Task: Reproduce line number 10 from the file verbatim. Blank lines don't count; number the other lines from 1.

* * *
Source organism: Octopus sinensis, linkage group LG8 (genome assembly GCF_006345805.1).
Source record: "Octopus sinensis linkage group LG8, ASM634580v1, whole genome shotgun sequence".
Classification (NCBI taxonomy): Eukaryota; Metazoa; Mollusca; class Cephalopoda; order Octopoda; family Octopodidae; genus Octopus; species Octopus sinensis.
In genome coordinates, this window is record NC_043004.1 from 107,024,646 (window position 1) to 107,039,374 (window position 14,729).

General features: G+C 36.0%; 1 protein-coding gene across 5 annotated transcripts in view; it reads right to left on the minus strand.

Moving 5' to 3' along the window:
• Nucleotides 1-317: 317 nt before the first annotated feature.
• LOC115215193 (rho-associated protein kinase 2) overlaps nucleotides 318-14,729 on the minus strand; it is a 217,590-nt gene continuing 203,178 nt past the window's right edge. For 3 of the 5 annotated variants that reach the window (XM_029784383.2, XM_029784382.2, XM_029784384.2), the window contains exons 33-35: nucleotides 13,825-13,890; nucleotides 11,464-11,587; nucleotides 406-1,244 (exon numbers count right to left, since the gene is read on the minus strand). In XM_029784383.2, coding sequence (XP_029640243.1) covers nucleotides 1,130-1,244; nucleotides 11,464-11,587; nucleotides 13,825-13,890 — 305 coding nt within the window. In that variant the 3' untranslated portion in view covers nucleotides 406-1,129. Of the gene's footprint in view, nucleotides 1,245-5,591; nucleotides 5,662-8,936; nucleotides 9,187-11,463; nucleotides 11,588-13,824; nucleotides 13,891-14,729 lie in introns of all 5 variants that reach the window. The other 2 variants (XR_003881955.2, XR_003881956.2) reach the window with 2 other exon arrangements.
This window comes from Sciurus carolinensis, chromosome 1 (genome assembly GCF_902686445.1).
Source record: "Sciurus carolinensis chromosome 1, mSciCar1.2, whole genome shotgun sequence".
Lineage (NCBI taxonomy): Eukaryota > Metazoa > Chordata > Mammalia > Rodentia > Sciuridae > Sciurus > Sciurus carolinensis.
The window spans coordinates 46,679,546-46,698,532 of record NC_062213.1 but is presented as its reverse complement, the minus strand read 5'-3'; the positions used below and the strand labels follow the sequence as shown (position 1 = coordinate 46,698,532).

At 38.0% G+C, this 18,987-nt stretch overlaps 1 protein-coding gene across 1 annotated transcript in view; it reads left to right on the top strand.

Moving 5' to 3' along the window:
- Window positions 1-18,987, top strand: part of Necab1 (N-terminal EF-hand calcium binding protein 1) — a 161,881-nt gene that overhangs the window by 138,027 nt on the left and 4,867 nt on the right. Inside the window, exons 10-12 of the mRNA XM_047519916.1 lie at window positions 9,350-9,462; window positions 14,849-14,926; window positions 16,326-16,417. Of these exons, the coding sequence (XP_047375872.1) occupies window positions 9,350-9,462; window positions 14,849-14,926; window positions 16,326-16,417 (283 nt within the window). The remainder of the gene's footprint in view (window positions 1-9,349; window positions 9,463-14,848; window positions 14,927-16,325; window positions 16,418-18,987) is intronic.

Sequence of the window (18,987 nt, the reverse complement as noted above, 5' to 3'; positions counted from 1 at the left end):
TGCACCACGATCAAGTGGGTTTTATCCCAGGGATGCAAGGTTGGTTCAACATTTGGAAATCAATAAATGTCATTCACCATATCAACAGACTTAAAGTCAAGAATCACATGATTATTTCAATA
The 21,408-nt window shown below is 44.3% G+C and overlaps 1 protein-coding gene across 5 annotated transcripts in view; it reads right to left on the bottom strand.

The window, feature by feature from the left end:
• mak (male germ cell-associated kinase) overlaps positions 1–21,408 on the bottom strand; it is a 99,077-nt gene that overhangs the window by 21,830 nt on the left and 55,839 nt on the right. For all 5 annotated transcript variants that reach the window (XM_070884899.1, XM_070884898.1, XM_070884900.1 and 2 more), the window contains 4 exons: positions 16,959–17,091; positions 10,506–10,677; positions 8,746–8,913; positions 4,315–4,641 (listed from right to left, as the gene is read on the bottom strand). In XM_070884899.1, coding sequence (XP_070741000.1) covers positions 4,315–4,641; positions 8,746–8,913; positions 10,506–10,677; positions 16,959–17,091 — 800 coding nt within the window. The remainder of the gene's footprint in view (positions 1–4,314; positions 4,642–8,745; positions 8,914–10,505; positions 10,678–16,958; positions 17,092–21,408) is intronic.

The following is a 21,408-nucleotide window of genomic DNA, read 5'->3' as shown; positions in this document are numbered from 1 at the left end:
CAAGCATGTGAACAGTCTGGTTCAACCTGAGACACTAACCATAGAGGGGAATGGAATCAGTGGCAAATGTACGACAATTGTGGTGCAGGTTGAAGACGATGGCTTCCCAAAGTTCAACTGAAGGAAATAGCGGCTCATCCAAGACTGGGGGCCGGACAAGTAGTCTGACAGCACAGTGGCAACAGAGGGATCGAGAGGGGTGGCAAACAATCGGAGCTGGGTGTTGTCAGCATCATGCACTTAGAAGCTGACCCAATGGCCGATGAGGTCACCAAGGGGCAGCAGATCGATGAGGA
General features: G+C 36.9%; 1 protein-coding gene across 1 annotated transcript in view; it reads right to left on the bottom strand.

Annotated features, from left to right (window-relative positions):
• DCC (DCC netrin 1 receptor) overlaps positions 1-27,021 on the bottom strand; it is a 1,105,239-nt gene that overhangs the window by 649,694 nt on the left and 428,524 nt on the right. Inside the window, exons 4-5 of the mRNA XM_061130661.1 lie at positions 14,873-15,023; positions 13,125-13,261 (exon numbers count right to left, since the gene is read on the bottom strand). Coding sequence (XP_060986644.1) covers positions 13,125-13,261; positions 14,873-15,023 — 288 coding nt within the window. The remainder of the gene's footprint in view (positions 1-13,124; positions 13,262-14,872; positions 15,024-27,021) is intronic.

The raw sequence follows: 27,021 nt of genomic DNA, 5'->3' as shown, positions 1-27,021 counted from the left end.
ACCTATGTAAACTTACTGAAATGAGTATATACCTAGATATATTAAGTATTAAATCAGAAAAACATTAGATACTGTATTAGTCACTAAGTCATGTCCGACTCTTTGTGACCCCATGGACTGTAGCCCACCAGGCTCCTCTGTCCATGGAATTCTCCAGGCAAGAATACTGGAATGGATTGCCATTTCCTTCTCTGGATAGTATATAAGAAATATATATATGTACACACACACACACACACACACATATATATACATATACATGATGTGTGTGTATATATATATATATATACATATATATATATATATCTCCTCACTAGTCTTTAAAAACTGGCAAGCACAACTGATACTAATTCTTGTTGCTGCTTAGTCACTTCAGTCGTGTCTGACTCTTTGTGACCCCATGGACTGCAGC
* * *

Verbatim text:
Source record: "Sciurus carolinensis chromosome 1, mSciCar1.2, whole genome shotgun sequence".